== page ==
The Week's March To War

March 23, 2003


President Bush, meeting in the Portuguese Azores in the Atlantic, with the prime ministers of Spain and Portugal at his side, declared that the United Nations had 24 hours to approve a resolution to attack Iraq.

Great Britain submitted a resolution to the U.N. Security Council demanding immediate Iraqi disarmament, or war, but the majority of the council was opposed and the resolution was withdrawn.

Almost 300,000 U.S. and British troops were ready to invade Iraq.

Iraqis stocked food and other supplies -- lining up at gasoline stations, mobbing pharmacies for antibiotics and sandbagging positions outside government buildings.


The stock market began a steady climb based on the assumption that war would start soon and end quickly.

President Bush, speaking to the world from the White House, said Saddam Hussein and his two sons had 48 hours to leave Iraq or be attacked.

Bush made it clear that even if Hussein yields, U.S.-led forces would invade Iraq to search for weapons of mass destruction and democratize the nation.

Hussein showed no signs of acquiescing to U.S. demands.


Saddam Hussein rejected the ultimatum that he and his two sons flee Iraq or be forcibly removed, a move that the White House called his "final mistake."

The United States was placed on a code orange terrorism alert status, and state and city authorities asked for federal help in paying the cost.

America's traditional European allies continued to oppose the war, led by France and Germany, where Chancellor Gerhard Schroeder warned that the U. S.-led war against Iraq would result in "certain death to thousands of innocent men, women and children."

Tony Blair, British prime Minister, defeated a motion in Parliament opposing the war in Iraq, even after three members of his government resigned and 139 members of his Labor Party voted against him.


The deadline for Saddam Hussein to comply with the U.S. demand to leave Iraq with his two sons expired.

Almost immediately afterward, the United States launched an attack at dawn in Baghdad against an Iraqi command target identified as a "target of opportunity," presumably a leadership target, possibly including Hussein.

President Bush, speaking from the Oval Office, said the opening stages of a war to dismantle Iraq's weapons of mass destruction had begun.

Iraqi military were told through radio messages and dropped leaflets to surrender.

Seventeen Iraqi solders surrendered to U.S. troops near the Kuwait-Iraq border.


U.S.-led forces intensified the bombardment of Iraq, especially in Baghdad, where dense, black smoke rose from several locations believed to be strongholds of Hussein's elite Republican Guard.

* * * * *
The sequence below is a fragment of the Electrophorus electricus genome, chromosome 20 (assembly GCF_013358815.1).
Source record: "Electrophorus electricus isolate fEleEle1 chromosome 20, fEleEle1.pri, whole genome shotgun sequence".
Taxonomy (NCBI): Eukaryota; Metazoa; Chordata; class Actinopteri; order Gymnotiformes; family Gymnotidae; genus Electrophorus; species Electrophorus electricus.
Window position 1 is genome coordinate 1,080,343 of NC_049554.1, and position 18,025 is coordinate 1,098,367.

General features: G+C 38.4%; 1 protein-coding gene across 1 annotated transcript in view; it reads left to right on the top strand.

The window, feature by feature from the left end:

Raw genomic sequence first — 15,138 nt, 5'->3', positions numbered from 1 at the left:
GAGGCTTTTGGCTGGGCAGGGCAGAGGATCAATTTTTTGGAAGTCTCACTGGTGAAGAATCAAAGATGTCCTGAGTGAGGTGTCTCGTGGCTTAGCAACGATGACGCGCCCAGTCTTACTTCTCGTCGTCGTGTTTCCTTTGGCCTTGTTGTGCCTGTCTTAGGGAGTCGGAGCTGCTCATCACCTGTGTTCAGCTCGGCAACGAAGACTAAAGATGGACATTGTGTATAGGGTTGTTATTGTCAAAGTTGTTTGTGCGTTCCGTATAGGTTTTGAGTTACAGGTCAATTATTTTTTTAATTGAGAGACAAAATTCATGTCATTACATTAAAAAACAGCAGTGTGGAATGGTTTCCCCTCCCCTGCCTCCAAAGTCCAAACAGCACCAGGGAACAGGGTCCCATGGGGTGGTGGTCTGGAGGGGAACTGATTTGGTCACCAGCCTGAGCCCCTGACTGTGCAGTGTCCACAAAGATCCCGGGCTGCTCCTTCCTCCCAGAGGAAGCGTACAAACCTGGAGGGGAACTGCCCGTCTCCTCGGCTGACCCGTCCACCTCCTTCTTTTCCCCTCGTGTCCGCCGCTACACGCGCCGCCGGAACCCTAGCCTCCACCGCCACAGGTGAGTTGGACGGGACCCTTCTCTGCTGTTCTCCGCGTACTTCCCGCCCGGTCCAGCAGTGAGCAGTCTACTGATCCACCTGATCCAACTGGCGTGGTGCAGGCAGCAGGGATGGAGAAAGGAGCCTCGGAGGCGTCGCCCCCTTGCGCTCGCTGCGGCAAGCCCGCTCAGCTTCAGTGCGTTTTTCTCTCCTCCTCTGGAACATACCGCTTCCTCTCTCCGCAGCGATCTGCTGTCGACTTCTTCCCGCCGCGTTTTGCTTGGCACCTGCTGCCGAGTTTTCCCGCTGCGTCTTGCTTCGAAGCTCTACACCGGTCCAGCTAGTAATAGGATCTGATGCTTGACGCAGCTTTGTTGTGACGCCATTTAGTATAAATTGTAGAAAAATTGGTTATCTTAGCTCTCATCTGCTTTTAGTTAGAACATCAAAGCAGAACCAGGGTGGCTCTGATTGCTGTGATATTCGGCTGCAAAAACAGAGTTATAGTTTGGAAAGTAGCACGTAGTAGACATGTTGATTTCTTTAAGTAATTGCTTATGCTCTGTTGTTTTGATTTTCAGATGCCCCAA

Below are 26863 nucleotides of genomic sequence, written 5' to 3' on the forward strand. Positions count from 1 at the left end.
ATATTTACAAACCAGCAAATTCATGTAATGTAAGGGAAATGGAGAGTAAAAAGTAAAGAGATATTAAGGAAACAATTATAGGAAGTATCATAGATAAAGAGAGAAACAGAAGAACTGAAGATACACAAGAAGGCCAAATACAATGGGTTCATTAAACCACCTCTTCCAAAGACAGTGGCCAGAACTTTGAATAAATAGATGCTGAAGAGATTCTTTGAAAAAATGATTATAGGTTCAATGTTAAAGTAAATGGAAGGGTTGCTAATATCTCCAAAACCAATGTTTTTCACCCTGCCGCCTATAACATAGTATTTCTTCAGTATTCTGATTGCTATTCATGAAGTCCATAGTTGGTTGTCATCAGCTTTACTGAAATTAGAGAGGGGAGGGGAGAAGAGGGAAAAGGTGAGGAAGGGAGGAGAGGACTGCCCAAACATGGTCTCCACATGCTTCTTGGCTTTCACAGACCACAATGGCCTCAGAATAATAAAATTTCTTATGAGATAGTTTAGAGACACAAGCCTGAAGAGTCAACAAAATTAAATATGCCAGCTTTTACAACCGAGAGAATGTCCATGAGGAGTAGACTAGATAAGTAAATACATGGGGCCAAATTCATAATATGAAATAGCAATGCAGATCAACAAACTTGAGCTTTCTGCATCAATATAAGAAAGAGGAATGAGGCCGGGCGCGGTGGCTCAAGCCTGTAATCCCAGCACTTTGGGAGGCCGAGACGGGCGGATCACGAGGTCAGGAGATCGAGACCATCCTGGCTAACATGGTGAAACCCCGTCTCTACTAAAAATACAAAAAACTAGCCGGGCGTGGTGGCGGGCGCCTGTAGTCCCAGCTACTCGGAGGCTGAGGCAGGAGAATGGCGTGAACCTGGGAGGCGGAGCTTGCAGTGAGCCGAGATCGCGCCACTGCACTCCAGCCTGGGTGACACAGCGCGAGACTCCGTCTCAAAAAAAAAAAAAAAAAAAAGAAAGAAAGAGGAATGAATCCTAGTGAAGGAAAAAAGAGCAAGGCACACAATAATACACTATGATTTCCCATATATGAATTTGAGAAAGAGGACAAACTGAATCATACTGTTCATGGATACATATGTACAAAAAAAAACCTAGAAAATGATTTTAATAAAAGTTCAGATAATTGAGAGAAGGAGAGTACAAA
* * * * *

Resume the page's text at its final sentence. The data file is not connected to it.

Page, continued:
That action coincided with Iraq firing missiles at U.S. positions in Kuwait and purportedly torching several oil wells.

American forces used a variety of ways to get the enemy to surrender: dropping leaflets, sending e-mail messages and speaking privately with Iraqi officers, telling them to surrender their units by signing "articles of capitulation," a legal move not used since World War II.

Saddam Hussein appeared on Iraqi television to say he is alive and to call on Iraqis to "draw your swords" against invaders.

Defense Secretary Donald H. Rumsfeld said that Hussein's "days were numbered."

U.S. troops reported seeing flames near the Iraqi oil center of Basra. Officials later said at least six oil wells were set on fire before the invasion began.

Eight British Royal Commandos and four American Marines were killed when their CH-46 Sea Knight helicopter crashed in Kuwait, apparently not because of enemy action.

Two U.S. Marines became the coalition force's first confirmed combat casualties when they were killed in separate battles in southern Iraq.

Rumsfeld said that contact had been made with members of Iraq's Republican Guard and other members of the Iraqi military about surrendering.


Two British Navy helicopters collided over the Persian Gulf, and seven on board were killed, including a U.S. Navy officer.

Huge explosions left mushroom clouds over Baghdad as a tremendous U.S. aerial attack focused on the government complex. Other explosions were reported in Kirkuk and Mosul, major cities north of Baghdad.

British and American marines entered Umm Qasr, an Iraqi port near the Kuwait border. The U.S. flag was briefly raised by soldiers before it was ordered taken down.

The commander of Iraq's 51st Division, which was deployed in southern Iraq in the path of the allied invasion, and his top deputy surrendered to U.S. Marines.

American armored and infantry brigades encountered little opposition as they methodically marched into southern Iraq.

Defense Secretary Donald H. Rumsfeld said Saddam Hussein and his lieutenants are "starting to lose control of their country."

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